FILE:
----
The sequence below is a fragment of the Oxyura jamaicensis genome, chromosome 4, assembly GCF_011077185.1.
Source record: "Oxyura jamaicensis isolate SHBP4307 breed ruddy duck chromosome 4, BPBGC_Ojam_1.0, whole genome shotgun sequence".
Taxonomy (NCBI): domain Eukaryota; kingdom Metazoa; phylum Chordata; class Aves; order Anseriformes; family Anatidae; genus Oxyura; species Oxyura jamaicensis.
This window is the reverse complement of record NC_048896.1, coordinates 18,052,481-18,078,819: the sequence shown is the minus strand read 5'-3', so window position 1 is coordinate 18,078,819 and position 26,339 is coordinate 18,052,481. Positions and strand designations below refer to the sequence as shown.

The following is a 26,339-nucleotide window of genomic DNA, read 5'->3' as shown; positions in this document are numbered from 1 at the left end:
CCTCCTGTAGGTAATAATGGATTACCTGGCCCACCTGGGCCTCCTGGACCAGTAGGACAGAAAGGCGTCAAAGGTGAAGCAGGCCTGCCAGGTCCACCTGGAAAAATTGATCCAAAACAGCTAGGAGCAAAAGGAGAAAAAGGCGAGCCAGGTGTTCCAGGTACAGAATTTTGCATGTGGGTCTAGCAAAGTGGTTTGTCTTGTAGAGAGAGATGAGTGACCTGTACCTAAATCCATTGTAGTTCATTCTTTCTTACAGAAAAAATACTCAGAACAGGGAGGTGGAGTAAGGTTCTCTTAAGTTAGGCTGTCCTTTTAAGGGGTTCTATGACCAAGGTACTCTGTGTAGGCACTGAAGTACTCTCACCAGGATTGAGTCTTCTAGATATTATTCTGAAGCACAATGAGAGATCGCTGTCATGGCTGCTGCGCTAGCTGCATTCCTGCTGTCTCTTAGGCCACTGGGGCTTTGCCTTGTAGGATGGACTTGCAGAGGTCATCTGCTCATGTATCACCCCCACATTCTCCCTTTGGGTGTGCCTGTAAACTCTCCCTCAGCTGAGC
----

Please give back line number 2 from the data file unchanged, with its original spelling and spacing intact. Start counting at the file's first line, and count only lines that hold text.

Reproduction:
Source record: "Oxyura jamaicensis isolate SHBP4307 breed ruddy duck chromosome 4, BPBGC_Ojam_1.0, whole genome shotgun sequence".